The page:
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For every project, from an interior to a stage set, we make models to develop and test ideas. Some bring an unbuilt future to life in miniature, while others allow us to experiment with materials and form. They all pop the design process into three dimensions. It's exciting when a model leads us to a design.

Some models are rich with detail and look more or less like the finished product: We have to see it to understand it.

For the 2004 movie Team America: World Police, we designed a set to be inhabited by marionettes.
At the Cosmopolitan of Las Vegas, a three-story lounge feels like being inside a chandelier.

Working models unite aspects of how something will look, feel, and operate.

These are the models we can learn the most from—in the process of making them, presenting them, adapting them, testing them, and even breaking them.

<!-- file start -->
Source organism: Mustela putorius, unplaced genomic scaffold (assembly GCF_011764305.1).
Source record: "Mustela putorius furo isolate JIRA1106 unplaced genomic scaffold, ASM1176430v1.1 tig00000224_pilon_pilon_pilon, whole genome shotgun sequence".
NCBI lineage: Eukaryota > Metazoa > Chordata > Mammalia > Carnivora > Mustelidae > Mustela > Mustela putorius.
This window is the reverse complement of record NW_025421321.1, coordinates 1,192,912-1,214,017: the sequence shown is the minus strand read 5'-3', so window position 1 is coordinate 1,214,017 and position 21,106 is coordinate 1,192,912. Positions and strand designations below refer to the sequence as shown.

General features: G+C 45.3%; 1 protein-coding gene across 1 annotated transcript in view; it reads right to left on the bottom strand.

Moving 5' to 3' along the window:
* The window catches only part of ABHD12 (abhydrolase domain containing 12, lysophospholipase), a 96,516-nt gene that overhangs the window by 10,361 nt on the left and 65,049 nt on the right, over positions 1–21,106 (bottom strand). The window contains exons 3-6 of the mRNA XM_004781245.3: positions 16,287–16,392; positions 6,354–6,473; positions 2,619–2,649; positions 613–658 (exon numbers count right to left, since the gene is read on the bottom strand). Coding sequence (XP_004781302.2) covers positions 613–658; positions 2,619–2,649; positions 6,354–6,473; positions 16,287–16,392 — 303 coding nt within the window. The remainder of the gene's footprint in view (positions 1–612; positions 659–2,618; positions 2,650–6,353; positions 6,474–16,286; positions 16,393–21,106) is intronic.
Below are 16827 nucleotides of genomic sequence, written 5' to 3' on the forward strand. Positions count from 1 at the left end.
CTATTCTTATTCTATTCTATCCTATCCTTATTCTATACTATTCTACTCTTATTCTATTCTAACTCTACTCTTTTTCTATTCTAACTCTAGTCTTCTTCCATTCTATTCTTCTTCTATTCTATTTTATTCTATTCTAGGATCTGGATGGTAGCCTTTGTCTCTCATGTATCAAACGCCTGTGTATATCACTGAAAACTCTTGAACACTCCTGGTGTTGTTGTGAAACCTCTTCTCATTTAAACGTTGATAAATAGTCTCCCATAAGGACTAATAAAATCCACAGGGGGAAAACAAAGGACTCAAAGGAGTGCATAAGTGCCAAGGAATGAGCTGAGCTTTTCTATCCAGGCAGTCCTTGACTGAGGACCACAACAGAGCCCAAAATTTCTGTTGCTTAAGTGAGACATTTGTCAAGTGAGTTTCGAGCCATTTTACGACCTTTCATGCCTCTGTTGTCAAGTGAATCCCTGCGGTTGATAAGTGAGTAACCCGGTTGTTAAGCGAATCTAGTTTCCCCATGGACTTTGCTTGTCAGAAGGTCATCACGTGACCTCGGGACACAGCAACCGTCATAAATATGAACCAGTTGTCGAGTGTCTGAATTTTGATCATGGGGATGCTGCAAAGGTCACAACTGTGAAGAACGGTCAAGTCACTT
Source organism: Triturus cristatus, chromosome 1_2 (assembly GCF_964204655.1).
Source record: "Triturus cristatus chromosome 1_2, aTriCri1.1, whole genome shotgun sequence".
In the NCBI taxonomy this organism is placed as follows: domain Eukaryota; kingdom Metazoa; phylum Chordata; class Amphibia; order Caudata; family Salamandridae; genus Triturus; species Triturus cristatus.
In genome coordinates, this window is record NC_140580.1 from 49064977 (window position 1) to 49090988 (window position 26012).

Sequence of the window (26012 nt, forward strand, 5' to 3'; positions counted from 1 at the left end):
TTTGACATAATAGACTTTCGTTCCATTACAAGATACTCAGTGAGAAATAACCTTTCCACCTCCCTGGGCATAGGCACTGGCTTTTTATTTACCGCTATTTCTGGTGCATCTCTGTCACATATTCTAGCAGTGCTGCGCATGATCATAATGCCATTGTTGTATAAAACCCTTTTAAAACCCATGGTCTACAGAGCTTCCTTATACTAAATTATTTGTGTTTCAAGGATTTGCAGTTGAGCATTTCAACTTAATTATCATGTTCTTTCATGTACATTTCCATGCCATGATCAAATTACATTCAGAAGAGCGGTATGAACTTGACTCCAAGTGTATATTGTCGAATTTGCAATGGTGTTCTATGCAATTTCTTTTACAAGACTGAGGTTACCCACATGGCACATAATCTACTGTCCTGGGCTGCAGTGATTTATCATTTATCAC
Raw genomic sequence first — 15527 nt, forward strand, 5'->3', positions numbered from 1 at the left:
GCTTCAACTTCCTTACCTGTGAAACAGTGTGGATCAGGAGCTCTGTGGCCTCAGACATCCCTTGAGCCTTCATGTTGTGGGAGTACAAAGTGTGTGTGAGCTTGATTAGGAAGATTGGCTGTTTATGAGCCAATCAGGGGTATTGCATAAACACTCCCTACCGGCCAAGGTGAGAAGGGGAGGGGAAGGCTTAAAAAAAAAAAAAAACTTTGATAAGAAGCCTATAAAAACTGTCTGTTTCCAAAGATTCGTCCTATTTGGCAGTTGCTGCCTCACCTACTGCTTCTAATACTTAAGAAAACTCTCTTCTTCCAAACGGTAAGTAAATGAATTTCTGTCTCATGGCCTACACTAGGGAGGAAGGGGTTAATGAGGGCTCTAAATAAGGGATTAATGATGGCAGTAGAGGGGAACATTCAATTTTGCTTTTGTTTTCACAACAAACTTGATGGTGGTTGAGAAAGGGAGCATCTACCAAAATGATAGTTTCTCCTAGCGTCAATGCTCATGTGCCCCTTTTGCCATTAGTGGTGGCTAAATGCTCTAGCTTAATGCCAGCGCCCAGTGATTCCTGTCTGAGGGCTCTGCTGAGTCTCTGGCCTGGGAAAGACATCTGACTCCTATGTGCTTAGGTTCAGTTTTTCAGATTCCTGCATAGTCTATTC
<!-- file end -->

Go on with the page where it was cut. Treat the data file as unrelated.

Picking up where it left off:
Complex and detailed model pieces are often 3D-printed in our model shop.

A model of the house for "You Can't Take It With You" reveals its interior by rotating 140 degrees.

In a meeting with a director or choreographer, the physical objects can be played with and the parts can move around, just as they would on stage.

“What's so energizing about theater for me as a designer is that it's live, spontaneous, and changeable.”

David Rockwell
The show curtain was inspired by graphic poster art of the period.

For the Broadway musical On the Twentieth Century, our theater set designers made 1/4- and 1/2-inch scale models of a luxury express passenger train that ran from 1902-67.

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